To maintain competitive advantage, logistics service providers and retailers have embraced automated order picking in their warehouses by implementing pick-to-cart, pick-to-light, voice picking and other technologies. However, despite the success of these ICT solutions, considerable benefits can also be achieved by reorganising key logistics processes.
How to implement a multi-order picking solution and how to avoid potential obstacles?
Identify the optimal order picking method
The optimal order picking method depends on many factors, such as the product range, peak period volumes, resource, warehouse size, number of customer orders and the desired delivery times. Without an analysis of these factors and identification of the key logistics bottlenecks, any investment in an automation solution will not yield optimal efficiency. It is also important to determine which underlying technology will provide the most benefits.
Distinguish between dynamic or static order picking
To find the best picking method, it is important to distinguish between dynamic and static order picking:
Dynamic order picking
The operators remain in a fixed location and all the ordered items are provided within their reach – for example, in a robotised warehouse. Dynamic order picking has the important advantage of eliminating all travel distances.
Static order picking
Each picker goes to the storage locations, either by foot or with a picking trolley or a forklift.
A further distinction with static order picking is between single- and multi-order picking. If most orders have many SKUs, the travel times between the items are often short and single-order picking is probably the best solution. However, if there are only a small number of items for each order, then multi-order picking can be a time saver.
Assess and minimise travel distances
The choice for single or multi-order picking can lead to considerable differences in efficiency. With multi-order picking, the primary goal is usually to minimise travel distances. This is done by picking all items for several orders (multi-order picking) on a single route, or by picking the total quantity of one specific SKU for several customers at the same time (batch picking).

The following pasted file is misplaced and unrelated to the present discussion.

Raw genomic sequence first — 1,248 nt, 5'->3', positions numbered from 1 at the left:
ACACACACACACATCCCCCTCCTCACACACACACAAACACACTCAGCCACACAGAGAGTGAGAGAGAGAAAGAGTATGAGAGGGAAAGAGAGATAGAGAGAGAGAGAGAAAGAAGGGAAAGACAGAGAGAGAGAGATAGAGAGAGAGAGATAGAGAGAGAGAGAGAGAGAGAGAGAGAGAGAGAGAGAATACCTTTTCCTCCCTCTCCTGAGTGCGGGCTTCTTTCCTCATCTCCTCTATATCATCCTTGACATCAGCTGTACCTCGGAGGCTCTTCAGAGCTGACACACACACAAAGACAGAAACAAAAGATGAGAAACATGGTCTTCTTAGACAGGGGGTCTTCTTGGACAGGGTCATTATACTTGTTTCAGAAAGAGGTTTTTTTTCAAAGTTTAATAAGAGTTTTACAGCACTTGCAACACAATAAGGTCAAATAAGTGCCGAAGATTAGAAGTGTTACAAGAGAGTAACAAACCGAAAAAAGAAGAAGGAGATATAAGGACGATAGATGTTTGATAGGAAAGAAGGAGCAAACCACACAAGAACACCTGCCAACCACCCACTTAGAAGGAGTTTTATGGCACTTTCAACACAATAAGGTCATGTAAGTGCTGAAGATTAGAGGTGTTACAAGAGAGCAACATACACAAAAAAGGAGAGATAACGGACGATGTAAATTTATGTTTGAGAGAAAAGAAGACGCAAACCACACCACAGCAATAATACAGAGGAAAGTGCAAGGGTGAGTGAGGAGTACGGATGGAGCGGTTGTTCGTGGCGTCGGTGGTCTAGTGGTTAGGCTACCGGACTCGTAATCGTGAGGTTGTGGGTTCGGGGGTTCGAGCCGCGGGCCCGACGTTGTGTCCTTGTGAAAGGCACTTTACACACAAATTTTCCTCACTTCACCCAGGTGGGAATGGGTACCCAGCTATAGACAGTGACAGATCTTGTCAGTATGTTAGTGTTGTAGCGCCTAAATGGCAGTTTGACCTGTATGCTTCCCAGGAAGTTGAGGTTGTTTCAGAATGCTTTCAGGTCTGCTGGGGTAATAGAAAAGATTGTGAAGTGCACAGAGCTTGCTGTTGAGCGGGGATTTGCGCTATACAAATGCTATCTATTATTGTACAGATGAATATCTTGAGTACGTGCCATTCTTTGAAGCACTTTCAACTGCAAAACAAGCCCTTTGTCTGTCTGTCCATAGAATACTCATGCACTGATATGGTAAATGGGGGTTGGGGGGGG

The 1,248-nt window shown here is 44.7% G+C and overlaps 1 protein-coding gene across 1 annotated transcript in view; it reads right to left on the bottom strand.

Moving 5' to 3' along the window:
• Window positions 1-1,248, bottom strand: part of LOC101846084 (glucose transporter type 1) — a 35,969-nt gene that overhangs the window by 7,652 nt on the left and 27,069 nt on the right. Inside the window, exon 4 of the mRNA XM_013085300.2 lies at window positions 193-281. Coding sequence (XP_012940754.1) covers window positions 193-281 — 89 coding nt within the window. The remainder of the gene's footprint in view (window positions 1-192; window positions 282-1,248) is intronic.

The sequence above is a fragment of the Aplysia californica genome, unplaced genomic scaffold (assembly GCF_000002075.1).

With these two options, all picked items must also be assigned to the right customer orders in an intelligent manner. If splitting the items after picking takes too much time or leads to errors, the potential efficiency improvement drops, or the delivery reliability suffers.
Execute process analysis and business logic
It is always necessary to analyse the order handling and order picking processes to know the advantages that can be achieved.
Key questions to ask are:
- What are the current travel distances of all order pickers, and how many packages per hour do they pick on average?
- Is the product range or part of the range suitable for item-based or order-based multi-order picking, and does that fit within the time windows available for order picking?
For many small, individual orders, it is often not worthwhile to implement multi-order picking due to the expected delivery time, e.g. same-day delivery. However, the order streams of logistics service providers and retailers with more sizeable warehouses and dozens of order pickers are large enough that an investment can usually be recovered within a short timescale. An important consideration to take in this regard is whether the existing ERP and/or WCS/WMS system has the capability to support multi-order picking.
So how does this work in practice?
A.S Watson, Dutch market leader in health & beauty, is a great example of how businesses can benefit from multi-order picking.
Coen Mulder, Functional Control Supply Chain Development at A.S. Watson explains:
“After using single-order picking for a while, with all pickers travelling through the entire warehouse, we got together with Zetes to look at ways to minimise our travel distances. We came to the conclusion that we could achieve about 16% efficiency improvement by combining orders with the support of quantity calculations for taking along the best order carriers (pallets or bins). Based on the business case, we then jointly implemented multi-order picking.”
Jaqueline van Oostrum, Supply Chain and Logistics Project Manager at A.S. Watson adds: “Coupled with minimising travel distances, multi-order picking delivers additional time savings – for example, because staff don’t hinder each other or have to wait in the warehouse alleys. Looking back on this project, we see that our implementation of multi-order picking for the current assortment exceeded everyone’s expectations, with an impressive 38% improvement in efficiency. The average number of packages per hour picked in this order stream has risen from 90 to 125. In light of that success, we have also implemented multi-order picking for part of the special-offer products, with the aim of achieving similar improvements with this second order stream”.